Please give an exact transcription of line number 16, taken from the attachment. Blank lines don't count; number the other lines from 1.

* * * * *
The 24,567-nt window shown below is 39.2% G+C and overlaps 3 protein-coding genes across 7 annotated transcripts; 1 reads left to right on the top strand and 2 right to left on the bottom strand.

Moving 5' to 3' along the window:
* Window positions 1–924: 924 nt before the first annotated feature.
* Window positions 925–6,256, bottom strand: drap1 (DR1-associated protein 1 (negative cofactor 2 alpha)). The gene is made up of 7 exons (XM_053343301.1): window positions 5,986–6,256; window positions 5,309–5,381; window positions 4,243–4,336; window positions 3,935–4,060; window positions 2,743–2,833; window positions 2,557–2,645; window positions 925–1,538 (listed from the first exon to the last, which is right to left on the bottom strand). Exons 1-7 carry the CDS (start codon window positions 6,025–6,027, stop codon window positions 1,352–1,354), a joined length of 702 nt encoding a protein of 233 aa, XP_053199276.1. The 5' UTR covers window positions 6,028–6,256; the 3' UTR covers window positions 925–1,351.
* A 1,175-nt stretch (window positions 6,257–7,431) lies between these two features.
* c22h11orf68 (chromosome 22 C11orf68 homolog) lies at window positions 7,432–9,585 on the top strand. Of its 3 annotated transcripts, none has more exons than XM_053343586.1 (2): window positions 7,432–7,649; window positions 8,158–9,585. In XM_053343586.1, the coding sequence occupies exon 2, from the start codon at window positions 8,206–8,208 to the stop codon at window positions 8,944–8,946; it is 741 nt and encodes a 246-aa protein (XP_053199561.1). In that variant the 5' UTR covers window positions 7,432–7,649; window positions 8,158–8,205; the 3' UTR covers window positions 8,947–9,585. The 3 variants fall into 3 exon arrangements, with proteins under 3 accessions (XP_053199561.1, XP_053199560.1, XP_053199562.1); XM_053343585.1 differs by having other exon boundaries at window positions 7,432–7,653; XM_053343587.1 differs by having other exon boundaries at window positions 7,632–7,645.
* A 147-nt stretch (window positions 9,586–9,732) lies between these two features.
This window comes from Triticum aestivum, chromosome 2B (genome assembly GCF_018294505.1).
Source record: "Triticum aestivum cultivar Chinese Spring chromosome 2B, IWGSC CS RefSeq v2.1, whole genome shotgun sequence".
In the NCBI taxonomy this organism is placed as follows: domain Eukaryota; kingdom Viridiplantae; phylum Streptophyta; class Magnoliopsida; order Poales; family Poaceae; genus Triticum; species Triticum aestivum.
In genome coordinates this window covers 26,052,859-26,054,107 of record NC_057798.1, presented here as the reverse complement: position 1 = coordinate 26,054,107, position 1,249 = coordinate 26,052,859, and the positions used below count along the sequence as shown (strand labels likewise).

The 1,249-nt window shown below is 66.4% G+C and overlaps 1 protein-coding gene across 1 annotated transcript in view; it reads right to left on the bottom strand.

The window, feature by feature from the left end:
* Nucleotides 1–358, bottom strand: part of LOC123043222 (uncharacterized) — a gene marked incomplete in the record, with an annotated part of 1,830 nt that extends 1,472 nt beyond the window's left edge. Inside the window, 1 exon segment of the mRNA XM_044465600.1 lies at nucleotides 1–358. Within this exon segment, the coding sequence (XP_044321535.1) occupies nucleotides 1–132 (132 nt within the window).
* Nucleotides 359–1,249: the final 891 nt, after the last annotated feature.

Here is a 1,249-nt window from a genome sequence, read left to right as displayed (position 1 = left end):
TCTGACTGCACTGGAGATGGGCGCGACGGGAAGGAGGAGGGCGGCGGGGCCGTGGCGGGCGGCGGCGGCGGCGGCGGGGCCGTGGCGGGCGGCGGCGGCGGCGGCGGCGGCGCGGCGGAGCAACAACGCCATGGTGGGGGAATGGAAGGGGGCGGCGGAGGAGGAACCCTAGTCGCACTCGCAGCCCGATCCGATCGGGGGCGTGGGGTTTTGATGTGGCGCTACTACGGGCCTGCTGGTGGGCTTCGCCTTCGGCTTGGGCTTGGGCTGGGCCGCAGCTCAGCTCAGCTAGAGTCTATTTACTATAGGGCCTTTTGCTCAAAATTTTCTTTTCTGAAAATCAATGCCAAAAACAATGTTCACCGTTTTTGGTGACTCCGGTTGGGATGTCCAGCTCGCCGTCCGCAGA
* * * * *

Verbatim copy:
Here is a 1,249-nt window from a genome sequence, read left to right as displayed (position 1 = left end):